Heat transfer in vertical Bridgman growth of oxides: Effects of conduction, convection, and internal radiation

S. Brandon, J. J. Derby

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The vertical Bridgman growth of an oxide crystal with properties chosen to resemble those of yttrium aluminum garnet (YAG) is investigated. Internal radiation and heat conduction are accounted for in the crystalline phase, while transport through the melt (which is assumed opaque) is dominated by convection and conduction. Heat is also conducted through the ampoule walls, whose outer surface exchanges energy with the furnace via combined natural convection and enclosure radiation. A quasi-steady-state, axisymmetric Galerkin finite element method is employed for the calculation of thermal fields, melt flow patterns and melt/crystal interface shapes and positions for different parameter values. Results indicate that heat transfer through the system is strongly affected by the optical absorption coefficient of the crystal and that convective heat transfer through the melt is unimportant for this small-scale system. Coupling of internal radiation through the crystal with conduction through the ampoule walls promotes melt/crystal interface shapes which are highly deflected near the ampoule wall. This radiative interface effect is much more pronounced than that observed in the Bridgman growth of opaque crystals, where the interface deflection at the ampoule wall is attributed to the thermal conductivity mismatch between ampoule and charge. Calculations demonstrate that a flatter overall interface shape can be achieved through optimization of ampoule properties and furnace temperature profiles.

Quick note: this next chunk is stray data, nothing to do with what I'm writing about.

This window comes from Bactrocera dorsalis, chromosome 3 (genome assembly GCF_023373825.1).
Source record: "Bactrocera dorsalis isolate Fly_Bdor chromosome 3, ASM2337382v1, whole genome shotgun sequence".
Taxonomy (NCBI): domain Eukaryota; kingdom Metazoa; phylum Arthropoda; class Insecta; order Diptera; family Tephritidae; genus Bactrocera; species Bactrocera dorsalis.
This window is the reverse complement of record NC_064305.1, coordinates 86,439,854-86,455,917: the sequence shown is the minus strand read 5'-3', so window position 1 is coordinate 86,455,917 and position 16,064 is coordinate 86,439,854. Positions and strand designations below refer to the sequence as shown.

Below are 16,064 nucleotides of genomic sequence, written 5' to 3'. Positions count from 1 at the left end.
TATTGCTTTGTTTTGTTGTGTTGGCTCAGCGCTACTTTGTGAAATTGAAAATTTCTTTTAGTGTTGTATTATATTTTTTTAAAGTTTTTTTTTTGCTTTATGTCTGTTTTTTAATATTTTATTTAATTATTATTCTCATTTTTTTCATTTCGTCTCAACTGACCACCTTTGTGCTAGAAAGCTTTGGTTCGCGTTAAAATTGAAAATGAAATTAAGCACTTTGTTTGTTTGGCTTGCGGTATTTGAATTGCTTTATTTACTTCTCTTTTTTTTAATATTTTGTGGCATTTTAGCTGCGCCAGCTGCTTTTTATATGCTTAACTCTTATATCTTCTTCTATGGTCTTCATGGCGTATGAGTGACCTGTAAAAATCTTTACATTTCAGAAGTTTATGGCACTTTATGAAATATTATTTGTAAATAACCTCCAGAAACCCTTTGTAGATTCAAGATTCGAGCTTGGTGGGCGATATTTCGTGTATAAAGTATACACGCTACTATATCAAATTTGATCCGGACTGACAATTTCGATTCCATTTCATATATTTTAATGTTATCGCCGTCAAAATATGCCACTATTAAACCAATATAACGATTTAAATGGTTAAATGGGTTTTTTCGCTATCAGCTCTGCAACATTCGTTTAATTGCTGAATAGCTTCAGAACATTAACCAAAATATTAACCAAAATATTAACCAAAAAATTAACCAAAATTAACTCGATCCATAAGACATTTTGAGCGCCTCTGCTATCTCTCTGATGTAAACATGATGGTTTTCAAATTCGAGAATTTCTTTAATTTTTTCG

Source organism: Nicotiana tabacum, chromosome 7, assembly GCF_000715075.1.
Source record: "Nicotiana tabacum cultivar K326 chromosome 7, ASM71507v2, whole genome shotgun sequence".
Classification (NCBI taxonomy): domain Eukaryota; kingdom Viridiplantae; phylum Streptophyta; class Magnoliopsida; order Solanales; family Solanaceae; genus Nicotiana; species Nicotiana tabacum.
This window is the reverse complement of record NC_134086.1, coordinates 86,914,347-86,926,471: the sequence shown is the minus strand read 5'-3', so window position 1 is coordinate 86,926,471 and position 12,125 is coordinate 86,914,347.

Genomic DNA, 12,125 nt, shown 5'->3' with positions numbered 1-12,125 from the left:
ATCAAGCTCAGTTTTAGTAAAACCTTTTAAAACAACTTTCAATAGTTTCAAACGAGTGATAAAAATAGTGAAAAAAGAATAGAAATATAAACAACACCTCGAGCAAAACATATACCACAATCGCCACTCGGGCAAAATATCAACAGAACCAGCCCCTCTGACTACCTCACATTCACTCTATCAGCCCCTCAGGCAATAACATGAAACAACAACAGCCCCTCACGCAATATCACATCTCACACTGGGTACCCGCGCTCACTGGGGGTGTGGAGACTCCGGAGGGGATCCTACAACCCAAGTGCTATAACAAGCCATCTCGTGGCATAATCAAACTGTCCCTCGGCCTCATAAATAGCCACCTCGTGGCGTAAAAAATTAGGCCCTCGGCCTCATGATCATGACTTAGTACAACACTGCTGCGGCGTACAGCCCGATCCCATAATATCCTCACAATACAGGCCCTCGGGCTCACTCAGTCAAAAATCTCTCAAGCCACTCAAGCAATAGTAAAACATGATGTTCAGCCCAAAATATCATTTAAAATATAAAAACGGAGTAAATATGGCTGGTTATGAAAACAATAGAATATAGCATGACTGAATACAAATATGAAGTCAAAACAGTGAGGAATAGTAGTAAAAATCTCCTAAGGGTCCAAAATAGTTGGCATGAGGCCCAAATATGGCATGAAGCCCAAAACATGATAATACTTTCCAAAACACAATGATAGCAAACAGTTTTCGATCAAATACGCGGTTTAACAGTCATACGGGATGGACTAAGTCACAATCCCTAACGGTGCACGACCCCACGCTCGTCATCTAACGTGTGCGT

Original languageEnglish (US)
Pages (from-to)473-494
Number of pages22
JournalJournal of Crystal Growth
Issue number3
StatePublished - Jul 1992

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tenTedemitp. erature contours for each simulation are shown in fig. 15. Lowering ka increased the axial temperature gradient in the melt and crystal. This effect is explained by the relative resistance to axial heat flow in the ampoule and the charge. For a high-conductivity ampoule, a significant amount of the overall axial heat flow is supported by conduction through the ampoule. As the thermal conductivity of the ampoule is reduced, the charge must support a higher fraction of this


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